7 Benefits Of Strength Training For Older Adults

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Written by Penny Cooper

In life, we reach a certain age where we feel that we have no energy anymore to do anything.

Life becomes more sedentary and muscle loss happens naturally as we age.

Fortunately, muscle loss is a completely reversible process – one that is achievable through strength training, something that should be a part of getting fit after 50.

Firstly, we need to understand what strength training is.

What Is Strength Training

Simply put we can understand strength training as undertaking different forms of exercise or physical activity by making your muscle work against some weight and force using weight machines, resistance bands, or your body weight. And doing it two or three times a week.

Now let’s discuss the 7 reasons why older adults should still strength train:

1 Strength Training Increases Your Metabolism

Usually, when people say they have low metabolism, they mean that their body is not able to burn more calories.

However, we should note that by building more muscle, you will also burn more calories during workouts.

That’s because with more strength you will be able to work harder and longer. A study conducted by the American College Of Rheumatology examined the signs you would normally look for when a body ages.

That included the metabolism of proteins, the hormonal mediators that would determine body shape and life-cycle-related hormones.

And also cytokine mediators which will determine the wellness of the immune system.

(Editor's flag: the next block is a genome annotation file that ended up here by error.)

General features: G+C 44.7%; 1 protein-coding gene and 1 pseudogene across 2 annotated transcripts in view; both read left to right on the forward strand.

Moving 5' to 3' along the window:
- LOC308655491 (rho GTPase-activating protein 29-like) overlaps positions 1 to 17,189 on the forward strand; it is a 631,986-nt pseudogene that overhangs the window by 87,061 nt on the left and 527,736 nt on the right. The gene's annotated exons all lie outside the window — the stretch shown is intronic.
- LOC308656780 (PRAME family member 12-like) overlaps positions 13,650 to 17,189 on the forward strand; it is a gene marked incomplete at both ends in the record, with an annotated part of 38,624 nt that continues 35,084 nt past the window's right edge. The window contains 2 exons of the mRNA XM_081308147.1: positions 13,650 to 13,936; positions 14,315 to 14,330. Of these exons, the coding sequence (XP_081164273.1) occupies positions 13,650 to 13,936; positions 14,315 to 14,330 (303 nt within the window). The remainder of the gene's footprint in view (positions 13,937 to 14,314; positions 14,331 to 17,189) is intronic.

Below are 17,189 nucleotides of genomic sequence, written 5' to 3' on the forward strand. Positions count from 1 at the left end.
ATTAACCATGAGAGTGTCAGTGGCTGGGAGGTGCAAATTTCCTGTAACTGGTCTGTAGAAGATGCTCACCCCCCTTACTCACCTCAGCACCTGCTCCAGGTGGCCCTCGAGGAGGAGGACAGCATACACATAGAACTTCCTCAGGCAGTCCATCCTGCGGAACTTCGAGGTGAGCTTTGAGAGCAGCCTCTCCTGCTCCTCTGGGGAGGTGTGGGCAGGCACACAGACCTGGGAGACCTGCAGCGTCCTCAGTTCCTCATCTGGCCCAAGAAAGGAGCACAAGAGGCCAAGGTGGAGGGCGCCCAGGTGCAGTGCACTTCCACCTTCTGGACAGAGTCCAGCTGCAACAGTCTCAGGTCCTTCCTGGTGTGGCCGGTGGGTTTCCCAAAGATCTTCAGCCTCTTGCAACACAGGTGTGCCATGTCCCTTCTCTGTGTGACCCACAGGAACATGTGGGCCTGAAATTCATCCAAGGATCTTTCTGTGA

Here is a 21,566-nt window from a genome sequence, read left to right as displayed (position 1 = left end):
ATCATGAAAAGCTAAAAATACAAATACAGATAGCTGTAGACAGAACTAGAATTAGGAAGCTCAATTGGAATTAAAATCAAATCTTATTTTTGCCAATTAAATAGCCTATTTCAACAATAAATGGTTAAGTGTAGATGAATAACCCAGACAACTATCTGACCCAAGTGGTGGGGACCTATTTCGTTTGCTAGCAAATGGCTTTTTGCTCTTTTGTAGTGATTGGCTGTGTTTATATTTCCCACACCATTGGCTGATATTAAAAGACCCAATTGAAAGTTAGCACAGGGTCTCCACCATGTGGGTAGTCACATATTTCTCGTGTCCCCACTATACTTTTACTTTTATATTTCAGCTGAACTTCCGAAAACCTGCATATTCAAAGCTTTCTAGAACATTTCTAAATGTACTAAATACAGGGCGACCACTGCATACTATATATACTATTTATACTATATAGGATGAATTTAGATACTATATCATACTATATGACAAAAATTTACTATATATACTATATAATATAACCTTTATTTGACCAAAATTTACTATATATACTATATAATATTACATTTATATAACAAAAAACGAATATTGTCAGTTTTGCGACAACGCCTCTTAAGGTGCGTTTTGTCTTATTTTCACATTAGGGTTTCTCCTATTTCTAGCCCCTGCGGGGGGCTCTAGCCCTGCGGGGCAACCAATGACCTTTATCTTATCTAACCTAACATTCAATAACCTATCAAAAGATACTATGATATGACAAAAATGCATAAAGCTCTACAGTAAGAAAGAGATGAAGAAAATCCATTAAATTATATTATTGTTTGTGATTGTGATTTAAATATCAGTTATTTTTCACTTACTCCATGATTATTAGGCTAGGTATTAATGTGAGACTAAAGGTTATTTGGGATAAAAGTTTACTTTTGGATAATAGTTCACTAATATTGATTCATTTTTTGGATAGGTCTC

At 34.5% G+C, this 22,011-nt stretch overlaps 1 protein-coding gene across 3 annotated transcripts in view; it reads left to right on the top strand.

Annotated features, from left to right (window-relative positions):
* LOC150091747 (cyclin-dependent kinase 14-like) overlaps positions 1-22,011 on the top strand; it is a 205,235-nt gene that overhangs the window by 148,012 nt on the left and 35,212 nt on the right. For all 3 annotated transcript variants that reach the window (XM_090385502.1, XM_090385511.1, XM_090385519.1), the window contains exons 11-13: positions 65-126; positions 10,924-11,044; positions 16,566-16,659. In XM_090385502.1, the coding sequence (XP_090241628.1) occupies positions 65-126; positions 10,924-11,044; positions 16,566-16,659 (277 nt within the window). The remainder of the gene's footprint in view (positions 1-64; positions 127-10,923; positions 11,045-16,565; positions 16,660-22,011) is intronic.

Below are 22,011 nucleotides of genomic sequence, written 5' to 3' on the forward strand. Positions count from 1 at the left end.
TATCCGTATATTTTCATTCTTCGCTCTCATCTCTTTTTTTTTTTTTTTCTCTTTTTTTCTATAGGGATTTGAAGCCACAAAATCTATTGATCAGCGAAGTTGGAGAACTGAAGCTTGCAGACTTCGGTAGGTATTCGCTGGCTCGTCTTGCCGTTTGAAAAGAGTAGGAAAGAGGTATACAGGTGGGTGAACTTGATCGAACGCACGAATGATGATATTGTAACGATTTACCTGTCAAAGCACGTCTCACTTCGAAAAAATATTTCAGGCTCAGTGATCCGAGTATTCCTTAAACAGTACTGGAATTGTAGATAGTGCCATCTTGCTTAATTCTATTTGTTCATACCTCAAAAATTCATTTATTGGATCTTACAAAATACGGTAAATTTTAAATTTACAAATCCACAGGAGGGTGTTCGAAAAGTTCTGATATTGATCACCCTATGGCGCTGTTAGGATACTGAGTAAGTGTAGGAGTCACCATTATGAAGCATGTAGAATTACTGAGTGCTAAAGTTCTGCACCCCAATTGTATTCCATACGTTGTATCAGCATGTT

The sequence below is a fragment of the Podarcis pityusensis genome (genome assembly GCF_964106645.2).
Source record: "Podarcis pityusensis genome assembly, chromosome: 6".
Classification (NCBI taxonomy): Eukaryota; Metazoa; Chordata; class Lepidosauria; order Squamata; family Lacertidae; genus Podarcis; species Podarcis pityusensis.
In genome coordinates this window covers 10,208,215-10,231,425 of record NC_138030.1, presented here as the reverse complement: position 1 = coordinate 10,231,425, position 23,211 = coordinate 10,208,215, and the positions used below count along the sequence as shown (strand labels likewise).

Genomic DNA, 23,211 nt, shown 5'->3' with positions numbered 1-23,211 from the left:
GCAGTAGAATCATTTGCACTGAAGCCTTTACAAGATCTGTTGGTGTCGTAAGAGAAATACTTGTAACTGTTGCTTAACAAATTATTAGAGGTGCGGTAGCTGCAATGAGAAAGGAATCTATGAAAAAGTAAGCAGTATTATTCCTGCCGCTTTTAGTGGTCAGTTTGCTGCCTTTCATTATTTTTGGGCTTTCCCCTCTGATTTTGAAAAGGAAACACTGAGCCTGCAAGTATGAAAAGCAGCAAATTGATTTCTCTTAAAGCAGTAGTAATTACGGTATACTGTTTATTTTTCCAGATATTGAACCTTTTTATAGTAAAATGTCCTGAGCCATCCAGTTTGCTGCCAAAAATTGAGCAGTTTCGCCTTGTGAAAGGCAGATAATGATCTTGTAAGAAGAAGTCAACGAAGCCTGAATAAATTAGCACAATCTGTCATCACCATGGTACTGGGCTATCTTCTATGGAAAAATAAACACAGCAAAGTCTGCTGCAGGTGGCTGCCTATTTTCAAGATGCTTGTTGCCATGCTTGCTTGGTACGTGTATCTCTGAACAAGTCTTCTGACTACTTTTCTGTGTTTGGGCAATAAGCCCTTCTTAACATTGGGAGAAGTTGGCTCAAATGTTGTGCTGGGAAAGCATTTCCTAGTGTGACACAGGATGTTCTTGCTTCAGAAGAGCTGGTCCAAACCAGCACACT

This was carried out 12 weeks before progressively intense muscle-resistant strength training on 16 healthy men and women, 8 young and 8 more elderly.

The conclusion was strength training increased whole-body protein breakdown, which correlates with growth hormone, glucagon, and TNFα production. (TNF promotes insulin resistance associated with type 2 diabetes – think obesity)

2 Strength Training Improves Your Heart Health

A physically active lifestyle is an important factor and a strength training routine helps you strengthen your heart muscle, control your weight and protect your arteries against damage from high cholesterol, high blood sugar and high blood pressure.

Strength training with free weights like hand weights, dumbbells or barbells, weight machines, with resistance bands or through body-resistance exercises, such as push-ups, squats and chin-ups help reduce fat and create leaner muscle mass.

A combination of aerobic exercise and resistance work help raise HDL (good) cholesterol and lower LDL (bad) cholesterol.

heart graphic with runner

Image Source: Pixabay

3 Strength Training Strengthens Your Bone

As one progresses in age and becomes less mobile, the bone mass decreases.

This is a serious issue as low bone mass leads to osteoporosis, fractures, and falls.

However, you can benefit from strength training’s bone-strengthening effects at any age. Research by the National Library of Medicine concluded that strength training using resistance was more beneficial than normal aerobic training.